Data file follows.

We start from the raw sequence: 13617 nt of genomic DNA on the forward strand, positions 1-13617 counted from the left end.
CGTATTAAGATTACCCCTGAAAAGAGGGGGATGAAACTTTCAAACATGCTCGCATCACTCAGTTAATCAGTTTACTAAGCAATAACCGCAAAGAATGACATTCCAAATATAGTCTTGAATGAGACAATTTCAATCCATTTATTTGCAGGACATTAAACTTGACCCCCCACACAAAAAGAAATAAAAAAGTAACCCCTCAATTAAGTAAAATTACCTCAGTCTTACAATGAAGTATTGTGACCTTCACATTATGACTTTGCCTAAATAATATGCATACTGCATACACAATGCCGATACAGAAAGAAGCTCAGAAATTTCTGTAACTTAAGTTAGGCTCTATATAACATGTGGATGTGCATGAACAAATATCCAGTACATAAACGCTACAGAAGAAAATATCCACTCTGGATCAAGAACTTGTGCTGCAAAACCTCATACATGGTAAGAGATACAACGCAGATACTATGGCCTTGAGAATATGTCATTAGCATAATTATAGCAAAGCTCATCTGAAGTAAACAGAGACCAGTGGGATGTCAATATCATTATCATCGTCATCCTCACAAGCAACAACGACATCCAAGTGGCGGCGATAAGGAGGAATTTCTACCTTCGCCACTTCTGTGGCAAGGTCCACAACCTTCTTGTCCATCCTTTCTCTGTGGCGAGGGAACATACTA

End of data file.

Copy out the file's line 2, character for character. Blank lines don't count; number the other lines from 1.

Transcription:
CGTATTAAGATTACCCCTGAAAAGAGGGGGATGAAACTTTCAAACATGCTCGCATCACTCAGTTAATCAGTTTACTAAGCAATAACCGCAAAGAATGACATTCCAAATATAGTCTTGAATGAGACAATTTCAATCCATTTATTTGCAGGACATTAAACTTGACCCCCCACACAAAAAGAAATAAAAAAGTAACCCCTCAATTAAGTAAAATTACCTCAGTCTTACAATGAAGTATTGTGACCTTCACATTATGACTTTGCCTAAATAATATGCATACTGCATACACAATGCCGATACAGAAAGAAGCTCAGAAATTTCTGTAACTTAAGTTAGGCTCTATATAACATGTGGATGTGCATGAACAAATATCCAGTACATAAACGCTACAGAAGAAAATATCCACTCTGGATCAAGAACTTGTGCTGCAAAACCTCATACATGGTAAGAGATACAACGCAGATACTATGGCCTTGAGAATATGTCATTAGCATAATTATAGCAAAGCTCATCTGAAGTAAACAGAGACCAGTGGGATGTCAATATCATTATCATCGTCATCCTCACAAGCAACAACGACATCCAAGTGGCGGCGATAAGGAGGAATTTCTACCTTCGCCACTTCTGTGGCAAGGTCCACAACCTTCTTGTCCATCCTTTCTCTGTGGCGAGGGAACATACTA